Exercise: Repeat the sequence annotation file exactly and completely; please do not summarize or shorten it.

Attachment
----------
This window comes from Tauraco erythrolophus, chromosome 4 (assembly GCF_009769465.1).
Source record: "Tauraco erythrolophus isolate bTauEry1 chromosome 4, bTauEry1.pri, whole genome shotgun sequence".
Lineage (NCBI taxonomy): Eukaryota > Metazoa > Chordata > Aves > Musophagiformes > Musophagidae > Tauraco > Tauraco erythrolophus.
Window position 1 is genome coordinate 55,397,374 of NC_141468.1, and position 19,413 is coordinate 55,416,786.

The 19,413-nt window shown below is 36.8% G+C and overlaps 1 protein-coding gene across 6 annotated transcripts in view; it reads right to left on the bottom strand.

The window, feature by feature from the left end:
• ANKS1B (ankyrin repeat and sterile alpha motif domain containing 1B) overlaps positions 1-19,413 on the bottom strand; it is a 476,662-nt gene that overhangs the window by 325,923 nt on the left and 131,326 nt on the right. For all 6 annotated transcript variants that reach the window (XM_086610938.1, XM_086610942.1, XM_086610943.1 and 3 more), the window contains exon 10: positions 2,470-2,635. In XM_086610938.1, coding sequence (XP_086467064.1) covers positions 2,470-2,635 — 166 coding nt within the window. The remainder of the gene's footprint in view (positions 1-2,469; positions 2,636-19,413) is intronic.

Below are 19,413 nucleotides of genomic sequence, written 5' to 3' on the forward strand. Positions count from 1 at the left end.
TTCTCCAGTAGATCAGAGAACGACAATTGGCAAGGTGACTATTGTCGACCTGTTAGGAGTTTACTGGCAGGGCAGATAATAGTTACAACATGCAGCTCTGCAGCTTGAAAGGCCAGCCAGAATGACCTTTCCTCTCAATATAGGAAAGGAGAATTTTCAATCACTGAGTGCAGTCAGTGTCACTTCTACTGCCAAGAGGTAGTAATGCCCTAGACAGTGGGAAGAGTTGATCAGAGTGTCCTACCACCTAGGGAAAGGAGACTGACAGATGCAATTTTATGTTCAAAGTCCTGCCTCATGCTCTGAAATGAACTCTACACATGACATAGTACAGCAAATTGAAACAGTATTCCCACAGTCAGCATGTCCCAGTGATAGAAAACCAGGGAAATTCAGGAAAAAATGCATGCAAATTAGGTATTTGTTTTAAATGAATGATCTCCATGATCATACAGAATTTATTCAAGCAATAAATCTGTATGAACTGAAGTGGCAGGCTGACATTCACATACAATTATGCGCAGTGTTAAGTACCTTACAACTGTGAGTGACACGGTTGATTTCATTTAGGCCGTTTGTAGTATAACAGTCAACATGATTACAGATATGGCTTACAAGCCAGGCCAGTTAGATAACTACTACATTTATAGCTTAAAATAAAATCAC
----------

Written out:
This window comes from Tauraco erythrolophus, chromosome 4 (assembly GCF_009769465.1).
Source record: "Tauraco erythrolophus isolate bTauEry1 chromosome 4, bTauEry1.pri, whole genome shotgun sequence".
Lineage (NCBI taxonomy): Eukaryota > Metazoa > Chordata > Aves > Musophagiformes > Musophagidae > Tauraco > Tauraco erythrolophus.
Window position 1 is genome coordinate 55,397,374 of NC_141468.1, and position 19,413 is coordinate 55,416,786.

The 19,413-nt window shown below is 36.8% G+C and overlaps 1 protein-coding gene across 6 annotated transcripts in view; it reads right to left on the bottom strand.

The window, feature by feature from the left end:
• ANKS1B (ankyrin repeat and sterile alpha motif domain containing 1B) overlaps positions 1-19,413 on the bottom strand; it is a 476,662-nt gene that overhangs the window by 325,923 nt on the left and 131,326 nt on the right. For all 6 annotated transcript variants that reach the window (XM_086610938.1, XM_086610942.1, XM_086610943.1 and 3 more), the window contains exon 10: positions 2,470-2,635. In XM_086610938.1, coding sequence (XP_086467064.1) covers positions 2,470-2,635 — 166 coding nt within the window. The remainder of the gene's footprint in view (positions 1-2,469; positions 2,636-19,413) is intronic.

Below are 19,413 nucleotides of genomic sequence, written 5' to 3' on the forward strand. Positions count from 1 at the left end.
TTCTCCAGTAGATCAGAGAACGACAATTGGCAAGGTGACTATTGTCGACCTGTTAGGAGTTTACTGGCAGGGCAGATAATAGTTACAACATGCAGCTCTGCAGCTTGAAAGGCCAGCCAGAATGACCTTTCCTCTCAATATAGGAAAGGAGAATTTTCAATCACTGAGTGCAGTCAGTGTCACTTCTACTGCCAAGAGGTAGTAATGCCCTAGACAGTGGGAAGAGTTGATCAGAGTGTCCTACCACCTAGGGAAAGGAGACTGACAGATGCAATTTTATGTTCAAAGTCCTGCCTCATGCTCTGAAATGAACTCTACACATGACATAGTACAGCAAATTGAAACAGTATTCCCACAGTCAGCATGTCCCAGTGATAGAAAACCAGGGAAATTCAGGAAAAAATGCATGCAAATTAGGTATTTGTTTTAAATGAATGATCTCCATGATCATACAGAATTTATTCAAGCAATAAATCTGTATGAACTGAAGTGGCAGGCTGACATTCACATACAATTATGCGCAGTGTTAAGTACCTTACAACTGTGAGTGACACGGTTGATTTCATTTAGGCCGTTTGTAGTATAACAGTCAACATGATTACAGATATGGCTTACAAGCCAGGCCAGTTAGATAACTACTACATTTATAGCTTAAAATAAAATCAC